Kenya is the epitome of the African safari where vast plains, big herds and countless predators have earned the country the distinction of the first thing that comes to mind when the term African safari is mentioned.
At the heart of the Great Rift Valley the landscapes of Kenya are as dramatic as they are varied and these provide a rich diversity of life. From the plains of the Masai Mara where millions of animals move in search of food and water to the mineral lakes where millions of birds, predominantly flamingos, feed in the shallows Kenya is blessed with diversity and numbers.
The annual movement of animals across the plains of east Africa in the Great Migration is truly one of earth's greatest wonders, and is considered by many to be one of the natural wonders of the world. Dictated by the availability of food and water the migration is made up of almost two million animals, wildebeest, zebras and gazelles, moving across the Serengeti of Tanzania and the Masai Mara where they spend up to three months of the year.
The Masai Mara, however, is not only about the migration. It is also considered to provide the best game viewing in Africa, even when the great herds of the migration have moved on. Renowned for its predator populations, it is where the well known Big Cat Diaries is filmed, the Mara always provides excellent wildlife safari experiences.
The lakes of the Great Rift Valley provide fertile feeding grounds for water birds and it is not uncommon to see hundreds of thousands of flamingos concentrated in the shallows of these lakes. Feeding on micro organisms the flamingos filter the water through their beaks to extract their food.
Some of the lakes are reserves and national parks where the incredible birdlife is supplemented by excellent game viewing. Lake Nakuru is a refuge for rare rhinos and Rothschild giraffe. Lions and leopards can also be found in the park.
The wild northern lands of Kenya are home to some of the most intriguing animals, quite different in many cases to their southern relatives. It is in the northern parks such as Samburu where the strange looking gerenuk is found in great numbers. With an elongated neck the gerenuk is able to reach succulent shoots at the tops of trees, adding extra height by standing on its hind legs to feed.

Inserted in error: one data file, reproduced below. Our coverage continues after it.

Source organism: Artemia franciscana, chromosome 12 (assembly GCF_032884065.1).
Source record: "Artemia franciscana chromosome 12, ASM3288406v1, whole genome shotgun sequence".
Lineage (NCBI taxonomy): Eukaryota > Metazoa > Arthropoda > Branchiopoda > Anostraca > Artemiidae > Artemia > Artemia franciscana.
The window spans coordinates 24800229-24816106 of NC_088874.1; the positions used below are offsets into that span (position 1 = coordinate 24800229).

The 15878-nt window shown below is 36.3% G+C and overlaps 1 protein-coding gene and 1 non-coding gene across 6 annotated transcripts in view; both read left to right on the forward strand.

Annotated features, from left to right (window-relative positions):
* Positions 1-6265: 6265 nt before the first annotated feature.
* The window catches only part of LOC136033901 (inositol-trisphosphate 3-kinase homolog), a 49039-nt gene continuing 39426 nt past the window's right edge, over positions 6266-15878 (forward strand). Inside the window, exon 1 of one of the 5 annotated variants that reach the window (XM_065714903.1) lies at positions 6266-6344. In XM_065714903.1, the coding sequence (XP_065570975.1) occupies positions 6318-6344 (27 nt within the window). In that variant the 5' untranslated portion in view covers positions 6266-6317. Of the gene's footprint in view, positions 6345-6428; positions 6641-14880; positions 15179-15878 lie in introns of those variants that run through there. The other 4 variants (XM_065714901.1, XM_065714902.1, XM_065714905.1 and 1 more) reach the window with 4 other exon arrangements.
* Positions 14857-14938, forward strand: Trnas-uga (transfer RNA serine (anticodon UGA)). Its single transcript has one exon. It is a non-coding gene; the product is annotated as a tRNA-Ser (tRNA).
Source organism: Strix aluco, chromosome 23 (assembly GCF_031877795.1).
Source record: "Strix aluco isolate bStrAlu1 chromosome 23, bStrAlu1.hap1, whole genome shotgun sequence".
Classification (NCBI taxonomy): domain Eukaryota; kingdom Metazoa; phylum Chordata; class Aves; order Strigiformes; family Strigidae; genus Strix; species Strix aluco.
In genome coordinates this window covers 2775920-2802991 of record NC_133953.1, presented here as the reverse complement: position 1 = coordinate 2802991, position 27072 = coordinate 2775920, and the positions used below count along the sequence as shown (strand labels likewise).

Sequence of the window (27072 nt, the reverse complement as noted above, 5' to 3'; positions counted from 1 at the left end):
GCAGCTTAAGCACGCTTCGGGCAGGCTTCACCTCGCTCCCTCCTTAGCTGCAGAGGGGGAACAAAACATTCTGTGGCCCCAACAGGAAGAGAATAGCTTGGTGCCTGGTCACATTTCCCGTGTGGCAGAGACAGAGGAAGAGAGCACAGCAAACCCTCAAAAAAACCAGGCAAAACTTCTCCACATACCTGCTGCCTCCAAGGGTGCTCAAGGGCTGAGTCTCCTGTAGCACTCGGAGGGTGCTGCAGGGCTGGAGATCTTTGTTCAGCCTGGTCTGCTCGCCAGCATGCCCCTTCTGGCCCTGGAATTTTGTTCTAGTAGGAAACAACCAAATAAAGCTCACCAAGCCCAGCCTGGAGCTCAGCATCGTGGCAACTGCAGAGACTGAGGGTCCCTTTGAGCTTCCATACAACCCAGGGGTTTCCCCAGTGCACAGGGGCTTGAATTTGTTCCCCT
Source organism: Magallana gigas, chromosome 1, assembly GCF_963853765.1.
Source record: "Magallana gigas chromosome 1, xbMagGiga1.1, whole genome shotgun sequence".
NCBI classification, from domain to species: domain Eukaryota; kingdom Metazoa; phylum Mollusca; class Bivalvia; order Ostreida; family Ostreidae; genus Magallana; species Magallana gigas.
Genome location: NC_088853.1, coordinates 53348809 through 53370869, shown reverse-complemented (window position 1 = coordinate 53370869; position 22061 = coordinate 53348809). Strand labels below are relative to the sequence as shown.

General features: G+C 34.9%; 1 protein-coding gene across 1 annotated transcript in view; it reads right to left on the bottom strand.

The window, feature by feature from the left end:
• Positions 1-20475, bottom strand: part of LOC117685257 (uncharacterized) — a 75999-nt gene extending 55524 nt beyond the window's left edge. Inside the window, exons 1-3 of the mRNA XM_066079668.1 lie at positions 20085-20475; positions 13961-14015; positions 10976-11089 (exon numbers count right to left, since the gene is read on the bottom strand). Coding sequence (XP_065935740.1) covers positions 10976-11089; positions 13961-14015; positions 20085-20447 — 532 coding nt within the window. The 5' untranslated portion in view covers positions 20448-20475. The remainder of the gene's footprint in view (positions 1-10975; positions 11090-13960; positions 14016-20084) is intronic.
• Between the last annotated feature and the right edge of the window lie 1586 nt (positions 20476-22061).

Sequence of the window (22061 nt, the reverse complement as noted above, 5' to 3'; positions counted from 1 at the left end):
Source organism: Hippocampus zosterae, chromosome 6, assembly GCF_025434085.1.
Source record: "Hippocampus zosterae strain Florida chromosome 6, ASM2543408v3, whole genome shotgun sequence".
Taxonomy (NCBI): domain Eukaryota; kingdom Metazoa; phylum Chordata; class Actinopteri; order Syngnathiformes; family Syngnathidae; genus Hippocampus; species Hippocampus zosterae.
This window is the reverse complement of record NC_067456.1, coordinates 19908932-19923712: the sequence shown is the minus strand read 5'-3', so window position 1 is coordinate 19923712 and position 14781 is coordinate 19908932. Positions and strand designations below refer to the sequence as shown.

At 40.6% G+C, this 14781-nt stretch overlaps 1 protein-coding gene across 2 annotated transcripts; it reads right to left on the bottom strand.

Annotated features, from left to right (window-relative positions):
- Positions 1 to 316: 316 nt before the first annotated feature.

Also known as the giraffe antelope the gerenuk does not drink water, instead getting all its moisture from the succulent leaves. For this reason the gerenuk is found in the drier northern reaches of Kenya.
The northern parks are also the home of the Grevy's zebra which differs from other zebra by having much thinner stripes than any other zebra species. Africa's most common zebra, the plain's or Burchell's zebra, is found in great numbers on the great plains of the Masai Mara where many join in the annual Great Migration.
The ornately marked reticulated giraffe, a sub-species, is found in numbers in the northern regions. Quite easily the most dramatically marked of all giraffe sub-species the reticulated is one of three in Kenya. Other sub-species include the rare Rothschild and most common Masai giraffes. The Rothschild and reticulated giraffes have very distinctive patterning with the Masai giraffe been very similar to the most common southern giraffe.
The wildlife of Kenya has had a fair share of suffering at the hands of poachers and other natural mishaps. The rhino and elephant populations were drastically reduced during the seventies and eighties through ivory and rhino horn poaching. Drastic measures were put in place to save the wildlife. Trophy hunting was banned and all stored ivory was destroyed in a public display.
Better management and control has also led to numbers of wildlife increasing again in Kenya and so upholding Kenya's reputation as a prime wildlife destination.
by Leigh Kemp